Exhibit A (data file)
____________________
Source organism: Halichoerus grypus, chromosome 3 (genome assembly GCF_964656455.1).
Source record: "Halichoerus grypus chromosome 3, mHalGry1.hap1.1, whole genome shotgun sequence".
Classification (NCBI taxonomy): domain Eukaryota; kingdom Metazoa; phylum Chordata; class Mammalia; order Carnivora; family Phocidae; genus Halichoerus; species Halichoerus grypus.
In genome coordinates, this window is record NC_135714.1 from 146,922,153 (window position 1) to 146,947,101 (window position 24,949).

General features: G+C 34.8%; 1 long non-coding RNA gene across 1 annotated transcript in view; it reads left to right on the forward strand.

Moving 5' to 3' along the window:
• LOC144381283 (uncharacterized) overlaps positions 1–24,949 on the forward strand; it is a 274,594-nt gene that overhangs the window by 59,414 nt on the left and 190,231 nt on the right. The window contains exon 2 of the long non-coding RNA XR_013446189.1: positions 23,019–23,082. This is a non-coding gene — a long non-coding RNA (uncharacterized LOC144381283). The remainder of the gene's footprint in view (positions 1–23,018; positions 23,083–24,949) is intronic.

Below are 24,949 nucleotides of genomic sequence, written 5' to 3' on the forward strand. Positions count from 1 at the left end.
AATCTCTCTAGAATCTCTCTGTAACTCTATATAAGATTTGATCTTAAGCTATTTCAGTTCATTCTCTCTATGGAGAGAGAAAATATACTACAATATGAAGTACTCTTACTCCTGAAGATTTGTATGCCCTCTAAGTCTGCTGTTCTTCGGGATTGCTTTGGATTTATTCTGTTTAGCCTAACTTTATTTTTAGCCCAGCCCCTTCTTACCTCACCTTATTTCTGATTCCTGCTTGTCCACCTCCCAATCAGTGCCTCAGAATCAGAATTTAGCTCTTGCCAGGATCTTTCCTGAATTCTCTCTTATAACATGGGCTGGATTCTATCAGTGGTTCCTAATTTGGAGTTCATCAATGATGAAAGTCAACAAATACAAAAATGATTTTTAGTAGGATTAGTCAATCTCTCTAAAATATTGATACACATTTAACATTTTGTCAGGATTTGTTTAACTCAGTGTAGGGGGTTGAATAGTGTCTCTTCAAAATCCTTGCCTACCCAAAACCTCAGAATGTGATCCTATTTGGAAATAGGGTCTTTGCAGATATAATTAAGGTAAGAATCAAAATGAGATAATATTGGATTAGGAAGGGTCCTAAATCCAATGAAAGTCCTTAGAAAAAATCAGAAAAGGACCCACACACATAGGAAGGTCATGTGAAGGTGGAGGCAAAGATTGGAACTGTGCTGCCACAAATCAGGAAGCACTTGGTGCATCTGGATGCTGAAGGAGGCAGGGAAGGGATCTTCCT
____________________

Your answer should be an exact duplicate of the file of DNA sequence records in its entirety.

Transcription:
Source organism: Halichoerus grypus, chromosome 3 (genome assembly GCF_964656455.1).
Source record: "Halichoerus grypus chromosome 3, mHalGry1.hap1.1, whole genome shotgun sequence".
Classification (NCBI taxonomy): domain Eukaryota; kingdom Metazoa; phylum Chordata; class Mammalia; order Carnivora; family Phocidae; genus Halichoerus; species Halichoerus grypus.
In genome coordinates, this window is record NC_135714.1 from 146,922,153 (window position 1) to 146,947,101 (window position 24,949).

General features: G+C 34.8%; 1 long non-coding RNA gene across 1 annotated transcript in view; it reads left to right on the forward strand.

Moving 5' to 3' along the window:
• LOC144381283 (uncharacterized) overlaps positions 1–24,949 on the forward strand; it is a 274,594-nt gene that overhangs the window by 59,414 nt on the left and 190,231 nt on the right. The window contains exon 2 of the long non-coding RNA XR_013446189.1: positions 23,019–23,082. This is a non-coding gene — a long non-coding RNA (uncharacterized LOC144381283). The remainder of the gene's footprint in view (positions 1–23,018; positions 23,083–24,949) is intronic.

Below are 24,949 nucleotides of genomic sequence, written 5' to 3' on the forward strand. Positions count from 1 at the left end.
AATCTCTCTAGAATCTCTCTGTAACTCTATATAAGATTTGATCTTAAGCTATTTCAGTTCATTCTCTCTATGGAGAGAGAAAATATACTACAATATGAAGTACTCTTACTCCTGAAGATTTGTATGCCCTCTAAGTCTGCTGTTCTTCGGGATTGCTTTGGATTTATTCTGTTTAGCCTAACTTTATTTTTAGCCCAGCCCCTTCTTACCTCACCTTATTTCTGATTCCTGCTTGTCCACCTCCCAATCAGTGCCTCAGAATCAGAATTTAGCTCTTGCCAGGATCTTTCCTGAATTCTCTCTTATAACATGGGCTGGATTCTATCAGTGGTTCCTAATTTGGAGTTCATCAATGATGAAAGTCAACAAATACAAAAATGATTTTTAGTAGGATTAGTCAATCTCTCTAAAATATTGATACACATTTAACATTTTGTCAGGATTTGTTTAACTCAGTGTAGGGGGTTGAATAGTGTCTCTTCAAAATCCTTGCCTACCCAAAACCTCAGAATGTGATCCTATTTGGAAATAGGGTCTTTGCAGATATAATTAAGGTAAGAATCAAAATGAGATAATATTGGATTAGGAAGGGTCCTAAATCCAATGAAAGTCCTTAGAAAAAATCAGAAAAGGACCCACACACATAGGAAGGTCATGTGAAGGTGGAGGCAAAGATTGGAACTGTGCTGCCACAAATCAGGAAGCACTTGGTGCATCTGGATGCTGAAGGAGGCAGGGAAGGGATCTTCCT